Creating a file location with unique permissions in Microsoft Teams

I wrote and article about:

Creating unique file permissions with Microsoft Teams

but I thought I’d also do a video:

https://www.youtube.com/watch?v=13BifpwKTt4

as I do get this question a lot about having a different set of file permissions for users inside a Microsoft Team. Best practice is NOT to alter any of the existing permissions that are provisioned by channel creation. Instead, create a separate area, with the permissions you want, and then link that back into your team.

That provides a lot more flexibility and doesn’t ‘break’ any of the standard settings.

Getting Message Center information into Teams

Recently, I wrote the following article:

Syncing M365 Message Center to Microsoft Planner

which took you through the process of getting Message Center information into Microsoft Planner. as good as that it is, the best place for that information should really be in Teams. The reason? With Teams people can ‘chat’ about the topics which adds far more value for an organisation in my opinion.

The good news is that it is very easy to not only sync messages with Microsoft Planner but also have them displayed in Microsoft Teams. It is all accomplished using Power Automate.

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Create a new Flow and use the When a new task is created trigger as shown above. You’ll then need to configure this trigger action to point to the same Microsoft Plan into which you have already set up to sync with the Microsoft Message Center.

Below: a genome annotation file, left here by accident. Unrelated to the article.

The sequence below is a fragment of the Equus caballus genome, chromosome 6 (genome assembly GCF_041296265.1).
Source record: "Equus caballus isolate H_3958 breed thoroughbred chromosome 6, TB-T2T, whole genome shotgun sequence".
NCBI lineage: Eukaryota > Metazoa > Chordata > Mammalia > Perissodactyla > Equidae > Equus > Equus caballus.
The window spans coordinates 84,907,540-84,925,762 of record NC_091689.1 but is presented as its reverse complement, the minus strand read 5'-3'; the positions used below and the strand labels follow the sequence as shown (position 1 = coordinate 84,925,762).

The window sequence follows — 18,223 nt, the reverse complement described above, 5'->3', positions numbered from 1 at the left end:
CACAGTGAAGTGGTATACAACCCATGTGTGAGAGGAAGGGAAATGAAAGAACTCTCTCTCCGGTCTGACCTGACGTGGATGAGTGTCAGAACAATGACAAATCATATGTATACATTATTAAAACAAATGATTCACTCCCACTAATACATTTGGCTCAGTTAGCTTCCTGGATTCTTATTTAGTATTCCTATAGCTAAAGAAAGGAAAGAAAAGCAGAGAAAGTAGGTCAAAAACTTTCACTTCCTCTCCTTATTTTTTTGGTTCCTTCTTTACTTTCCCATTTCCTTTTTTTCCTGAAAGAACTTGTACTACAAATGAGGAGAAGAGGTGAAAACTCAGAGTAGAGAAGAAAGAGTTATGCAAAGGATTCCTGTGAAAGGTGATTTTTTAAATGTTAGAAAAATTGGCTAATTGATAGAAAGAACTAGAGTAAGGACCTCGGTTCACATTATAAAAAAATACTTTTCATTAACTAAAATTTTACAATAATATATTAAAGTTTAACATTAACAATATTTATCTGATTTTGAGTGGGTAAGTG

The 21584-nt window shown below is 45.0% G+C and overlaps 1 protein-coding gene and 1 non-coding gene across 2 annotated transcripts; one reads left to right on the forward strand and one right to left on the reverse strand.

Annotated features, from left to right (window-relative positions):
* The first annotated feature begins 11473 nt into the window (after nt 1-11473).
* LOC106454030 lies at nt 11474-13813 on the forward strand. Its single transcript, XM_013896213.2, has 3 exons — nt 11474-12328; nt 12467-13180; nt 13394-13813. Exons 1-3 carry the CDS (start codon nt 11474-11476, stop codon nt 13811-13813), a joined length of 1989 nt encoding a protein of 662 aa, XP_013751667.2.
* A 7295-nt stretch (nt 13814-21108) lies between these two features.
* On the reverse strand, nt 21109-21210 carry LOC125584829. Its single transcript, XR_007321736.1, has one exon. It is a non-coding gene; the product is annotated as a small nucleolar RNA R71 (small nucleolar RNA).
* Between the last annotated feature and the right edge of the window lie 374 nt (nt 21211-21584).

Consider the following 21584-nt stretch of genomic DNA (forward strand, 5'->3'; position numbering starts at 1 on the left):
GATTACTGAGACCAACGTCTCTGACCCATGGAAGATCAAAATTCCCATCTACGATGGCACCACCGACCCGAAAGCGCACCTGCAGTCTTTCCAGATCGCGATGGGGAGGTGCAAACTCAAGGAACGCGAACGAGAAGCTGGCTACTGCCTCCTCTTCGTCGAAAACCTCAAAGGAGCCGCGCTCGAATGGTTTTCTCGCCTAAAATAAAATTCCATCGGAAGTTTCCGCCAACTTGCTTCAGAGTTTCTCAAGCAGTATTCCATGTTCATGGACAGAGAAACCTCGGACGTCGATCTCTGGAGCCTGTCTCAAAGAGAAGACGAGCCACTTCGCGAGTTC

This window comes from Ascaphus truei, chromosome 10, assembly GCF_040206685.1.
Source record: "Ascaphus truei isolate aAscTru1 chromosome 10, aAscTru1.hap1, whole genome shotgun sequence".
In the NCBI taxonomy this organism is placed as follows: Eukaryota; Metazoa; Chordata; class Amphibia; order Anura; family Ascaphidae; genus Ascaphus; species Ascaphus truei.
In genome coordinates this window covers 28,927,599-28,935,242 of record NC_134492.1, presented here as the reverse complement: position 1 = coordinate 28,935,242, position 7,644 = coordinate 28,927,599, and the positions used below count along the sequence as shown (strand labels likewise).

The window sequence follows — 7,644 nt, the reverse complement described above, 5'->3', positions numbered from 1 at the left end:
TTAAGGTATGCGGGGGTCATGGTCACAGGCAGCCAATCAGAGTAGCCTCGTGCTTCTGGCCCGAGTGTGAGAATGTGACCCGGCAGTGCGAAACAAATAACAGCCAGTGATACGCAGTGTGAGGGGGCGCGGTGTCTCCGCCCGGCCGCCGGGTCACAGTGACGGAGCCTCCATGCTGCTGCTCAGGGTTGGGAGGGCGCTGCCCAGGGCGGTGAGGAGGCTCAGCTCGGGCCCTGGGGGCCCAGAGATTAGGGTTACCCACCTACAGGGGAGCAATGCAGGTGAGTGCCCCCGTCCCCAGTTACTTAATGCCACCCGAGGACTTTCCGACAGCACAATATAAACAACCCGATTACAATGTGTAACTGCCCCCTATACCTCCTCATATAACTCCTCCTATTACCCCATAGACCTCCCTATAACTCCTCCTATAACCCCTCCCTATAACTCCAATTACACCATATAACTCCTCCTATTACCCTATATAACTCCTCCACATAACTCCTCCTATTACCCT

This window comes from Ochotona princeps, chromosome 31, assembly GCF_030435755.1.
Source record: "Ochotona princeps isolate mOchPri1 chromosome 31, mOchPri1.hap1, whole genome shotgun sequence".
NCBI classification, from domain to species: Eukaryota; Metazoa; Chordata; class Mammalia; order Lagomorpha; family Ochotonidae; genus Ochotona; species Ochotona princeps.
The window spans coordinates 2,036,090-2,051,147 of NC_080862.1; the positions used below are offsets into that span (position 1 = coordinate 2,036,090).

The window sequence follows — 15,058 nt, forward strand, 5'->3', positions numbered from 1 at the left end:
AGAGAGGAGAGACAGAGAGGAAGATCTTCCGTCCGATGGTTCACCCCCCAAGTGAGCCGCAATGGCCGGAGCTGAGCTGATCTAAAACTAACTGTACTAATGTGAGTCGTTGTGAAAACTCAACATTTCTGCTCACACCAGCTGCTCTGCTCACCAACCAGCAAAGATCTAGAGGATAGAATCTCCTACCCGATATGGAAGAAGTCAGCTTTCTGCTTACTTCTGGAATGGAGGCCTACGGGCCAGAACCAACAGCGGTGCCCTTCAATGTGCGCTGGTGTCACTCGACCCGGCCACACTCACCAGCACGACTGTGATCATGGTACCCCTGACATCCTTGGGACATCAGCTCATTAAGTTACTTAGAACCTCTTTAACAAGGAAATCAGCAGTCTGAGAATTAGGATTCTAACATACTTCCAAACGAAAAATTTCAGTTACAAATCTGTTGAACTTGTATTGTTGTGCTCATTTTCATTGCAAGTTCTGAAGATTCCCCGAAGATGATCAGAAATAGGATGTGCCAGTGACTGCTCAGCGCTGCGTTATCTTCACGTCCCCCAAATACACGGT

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The next action should Get task details as shown above. You’ll need this to actually read the notes from each task, which contains the details of each item from the Message Center.

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In my case, I save the Description field from the task into a string variable using the Initialize variable action as shown. I then use a number of separate Compose actions to search and replace text inside that variable to tidy up and format the Description field for posting into a Teams chat.

For example I remove the /r/n characters and replace them with the HTML line feed tag </br> using the following expression:

replace(variables(‘description’),decodeUriComponent(‘%0D%0A’),'</br>’)

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Once I have the Description field formatted the way I want it then I use the Post a message (V3) action as seen above. The Title of the new task from Planner is the subject of the thread and the body is my now nicely formatted Description field, which is the data from the Message Center item.

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You can see the result in a channel in Microsoft Teams above. Now others can easily add their reactions, comments and generally collaborate far easier than within Microsoft Planner.